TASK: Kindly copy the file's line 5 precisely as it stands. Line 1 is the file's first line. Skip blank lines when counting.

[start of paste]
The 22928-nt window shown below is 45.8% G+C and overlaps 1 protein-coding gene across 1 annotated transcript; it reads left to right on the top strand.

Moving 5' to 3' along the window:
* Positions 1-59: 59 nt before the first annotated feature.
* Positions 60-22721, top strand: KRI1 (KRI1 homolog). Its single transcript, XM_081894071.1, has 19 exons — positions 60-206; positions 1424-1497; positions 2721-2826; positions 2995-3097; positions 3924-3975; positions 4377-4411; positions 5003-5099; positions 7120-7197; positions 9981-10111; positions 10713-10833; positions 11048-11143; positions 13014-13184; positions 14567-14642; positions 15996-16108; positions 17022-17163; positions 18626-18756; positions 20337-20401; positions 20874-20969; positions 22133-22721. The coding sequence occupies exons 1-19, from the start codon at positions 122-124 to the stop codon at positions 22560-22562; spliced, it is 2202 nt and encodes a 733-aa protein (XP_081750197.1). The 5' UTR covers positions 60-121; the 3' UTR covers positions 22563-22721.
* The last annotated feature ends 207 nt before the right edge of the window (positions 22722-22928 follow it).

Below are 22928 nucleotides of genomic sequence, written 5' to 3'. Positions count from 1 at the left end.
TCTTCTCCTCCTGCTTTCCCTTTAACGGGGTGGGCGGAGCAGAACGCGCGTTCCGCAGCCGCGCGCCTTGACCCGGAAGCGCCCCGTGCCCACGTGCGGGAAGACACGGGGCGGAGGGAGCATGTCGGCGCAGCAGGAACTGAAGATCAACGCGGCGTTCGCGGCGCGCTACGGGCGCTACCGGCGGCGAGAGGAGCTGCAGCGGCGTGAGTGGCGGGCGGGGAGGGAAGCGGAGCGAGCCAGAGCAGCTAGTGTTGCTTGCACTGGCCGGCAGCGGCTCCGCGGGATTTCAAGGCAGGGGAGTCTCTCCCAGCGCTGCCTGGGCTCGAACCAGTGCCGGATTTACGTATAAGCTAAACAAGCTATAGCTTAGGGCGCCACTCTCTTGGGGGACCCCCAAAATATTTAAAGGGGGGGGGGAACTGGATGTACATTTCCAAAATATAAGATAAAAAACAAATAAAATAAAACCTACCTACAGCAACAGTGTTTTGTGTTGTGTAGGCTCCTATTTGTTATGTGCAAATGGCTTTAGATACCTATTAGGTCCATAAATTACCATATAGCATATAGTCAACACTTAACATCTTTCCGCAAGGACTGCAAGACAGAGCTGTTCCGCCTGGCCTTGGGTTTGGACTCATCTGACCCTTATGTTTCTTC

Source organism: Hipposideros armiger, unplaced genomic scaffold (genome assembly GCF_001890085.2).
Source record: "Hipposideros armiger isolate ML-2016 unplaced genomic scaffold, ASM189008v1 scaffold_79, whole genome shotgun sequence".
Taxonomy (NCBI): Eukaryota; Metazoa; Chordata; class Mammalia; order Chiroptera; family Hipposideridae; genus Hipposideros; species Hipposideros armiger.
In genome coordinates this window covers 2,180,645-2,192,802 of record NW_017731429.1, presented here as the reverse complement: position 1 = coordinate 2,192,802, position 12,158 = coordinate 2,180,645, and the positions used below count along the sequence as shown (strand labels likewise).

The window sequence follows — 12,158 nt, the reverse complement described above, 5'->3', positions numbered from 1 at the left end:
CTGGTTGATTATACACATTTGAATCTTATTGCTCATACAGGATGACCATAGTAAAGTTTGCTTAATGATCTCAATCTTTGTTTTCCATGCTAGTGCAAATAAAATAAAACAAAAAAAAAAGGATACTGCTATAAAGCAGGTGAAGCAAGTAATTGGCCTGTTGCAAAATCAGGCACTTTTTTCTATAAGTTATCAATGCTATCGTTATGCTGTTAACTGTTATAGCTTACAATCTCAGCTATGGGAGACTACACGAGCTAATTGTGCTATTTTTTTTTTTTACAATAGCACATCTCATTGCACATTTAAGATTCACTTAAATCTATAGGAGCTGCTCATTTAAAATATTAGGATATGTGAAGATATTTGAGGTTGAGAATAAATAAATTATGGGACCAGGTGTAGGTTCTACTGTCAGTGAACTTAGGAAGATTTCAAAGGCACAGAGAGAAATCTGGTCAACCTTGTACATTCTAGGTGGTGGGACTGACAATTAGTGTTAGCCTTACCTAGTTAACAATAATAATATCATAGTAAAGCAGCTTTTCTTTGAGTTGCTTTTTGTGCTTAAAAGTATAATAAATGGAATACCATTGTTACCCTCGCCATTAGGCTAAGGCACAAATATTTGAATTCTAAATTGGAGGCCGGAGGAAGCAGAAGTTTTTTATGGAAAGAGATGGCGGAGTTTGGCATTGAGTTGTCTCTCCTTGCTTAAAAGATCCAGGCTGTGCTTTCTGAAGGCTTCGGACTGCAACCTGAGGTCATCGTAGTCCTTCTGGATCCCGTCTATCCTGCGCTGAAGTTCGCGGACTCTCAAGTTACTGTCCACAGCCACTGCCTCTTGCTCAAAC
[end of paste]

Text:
* The last annotated feature ends 207 nt before the right edge of the window (positions 22722-22928 follow it).